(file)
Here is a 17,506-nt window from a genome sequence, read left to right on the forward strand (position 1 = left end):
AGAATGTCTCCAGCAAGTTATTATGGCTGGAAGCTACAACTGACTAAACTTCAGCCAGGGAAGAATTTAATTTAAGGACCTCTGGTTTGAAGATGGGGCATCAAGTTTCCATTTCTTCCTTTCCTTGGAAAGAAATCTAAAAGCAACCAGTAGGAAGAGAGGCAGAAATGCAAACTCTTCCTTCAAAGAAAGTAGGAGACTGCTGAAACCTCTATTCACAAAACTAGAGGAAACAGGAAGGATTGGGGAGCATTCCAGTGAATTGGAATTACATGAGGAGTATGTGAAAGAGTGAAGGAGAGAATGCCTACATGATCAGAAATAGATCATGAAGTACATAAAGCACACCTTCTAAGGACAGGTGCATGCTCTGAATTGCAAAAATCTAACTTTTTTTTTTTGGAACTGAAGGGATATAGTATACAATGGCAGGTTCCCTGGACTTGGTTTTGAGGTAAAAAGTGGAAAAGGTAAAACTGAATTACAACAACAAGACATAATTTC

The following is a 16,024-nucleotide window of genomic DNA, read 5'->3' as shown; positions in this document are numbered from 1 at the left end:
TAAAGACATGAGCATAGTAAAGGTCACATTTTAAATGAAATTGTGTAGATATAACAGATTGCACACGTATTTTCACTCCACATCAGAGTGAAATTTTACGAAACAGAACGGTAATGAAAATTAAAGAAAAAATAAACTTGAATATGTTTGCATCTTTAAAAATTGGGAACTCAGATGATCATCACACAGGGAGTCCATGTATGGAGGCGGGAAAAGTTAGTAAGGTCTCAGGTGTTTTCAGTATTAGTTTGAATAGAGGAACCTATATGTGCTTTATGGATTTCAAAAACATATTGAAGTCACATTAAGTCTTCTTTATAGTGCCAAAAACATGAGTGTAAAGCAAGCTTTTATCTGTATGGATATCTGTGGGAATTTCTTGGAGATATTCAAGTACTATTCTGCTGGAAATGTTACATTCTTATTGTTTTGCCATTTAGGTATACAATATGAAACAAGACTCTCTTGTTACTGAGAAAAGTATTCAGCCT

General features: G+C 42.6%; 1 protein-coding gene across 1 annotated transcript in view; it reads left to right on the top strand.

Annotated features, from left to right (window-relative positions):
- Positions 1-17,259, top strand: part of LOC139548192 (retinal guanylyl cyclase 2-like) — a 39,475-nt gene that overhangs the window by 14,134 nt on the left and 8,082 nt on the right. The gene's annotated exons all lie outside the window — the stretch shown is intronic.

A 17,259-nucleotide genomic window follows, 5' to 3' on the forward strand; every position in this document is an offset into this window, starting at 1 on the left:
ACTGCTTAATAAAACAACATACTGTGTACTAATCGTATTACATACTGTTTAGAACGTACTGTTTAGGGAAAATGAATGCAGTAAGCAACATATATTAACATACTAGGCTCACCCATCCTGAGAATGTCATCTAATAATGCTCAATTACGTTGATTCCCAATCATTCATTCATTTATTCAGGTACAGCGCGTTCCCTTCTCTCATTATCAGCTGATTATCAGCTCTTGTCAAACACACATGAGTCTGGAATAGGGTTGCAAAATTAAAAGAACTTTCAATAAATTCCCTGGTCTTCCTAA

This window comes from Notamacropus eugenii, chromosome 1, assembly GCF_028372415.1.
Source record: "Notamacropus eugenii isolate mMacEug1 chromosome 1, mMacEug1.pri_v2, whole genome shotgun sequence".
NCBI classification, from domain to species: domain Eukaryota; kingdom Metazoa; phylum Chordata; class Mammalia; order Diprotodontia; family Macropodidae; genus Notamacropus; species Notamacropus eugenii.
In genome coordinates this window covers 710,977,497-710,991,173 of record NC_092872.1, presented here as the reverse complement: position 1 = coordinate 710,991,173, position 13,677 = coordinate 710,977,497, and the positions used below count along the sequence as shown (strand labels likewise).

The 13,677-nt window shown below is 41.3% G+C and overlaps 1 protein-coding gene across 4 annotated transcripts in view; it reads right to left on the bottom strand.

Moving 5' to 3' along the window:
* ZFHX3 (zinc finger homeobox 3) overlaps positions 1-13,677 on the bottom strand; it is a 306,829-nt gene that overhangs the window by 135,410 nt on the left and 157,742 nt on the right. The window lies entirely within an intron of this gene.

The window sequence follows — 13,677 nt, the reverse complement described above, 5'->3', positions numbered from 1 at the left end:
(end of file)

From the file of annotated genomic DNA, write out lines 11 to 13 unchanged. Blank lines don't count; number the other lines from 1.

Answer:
Source record: "Notamacropus eugenii isolate mMacEug1 chromosome 1, mMacEug1.pri_v2, whole genome shotgun sequence".
NCBI classification, from domain to species: domain Eukaryota; kingdom Metazoa; phylum Chordata; class Mammalia; order Diprotodontia; family Macropodidae; genus Notamacropus; species Notamacropus eugenii.
In genome coordinates this window covers 710,977,497-710,991,173 of record NC_092872.1, presented here as the reverse complement: position 1 = coordinate 710,991,173, position 13,677 = coordinate 710,977,497, and the positions used below count along the sequence as shown (strand labels likewise).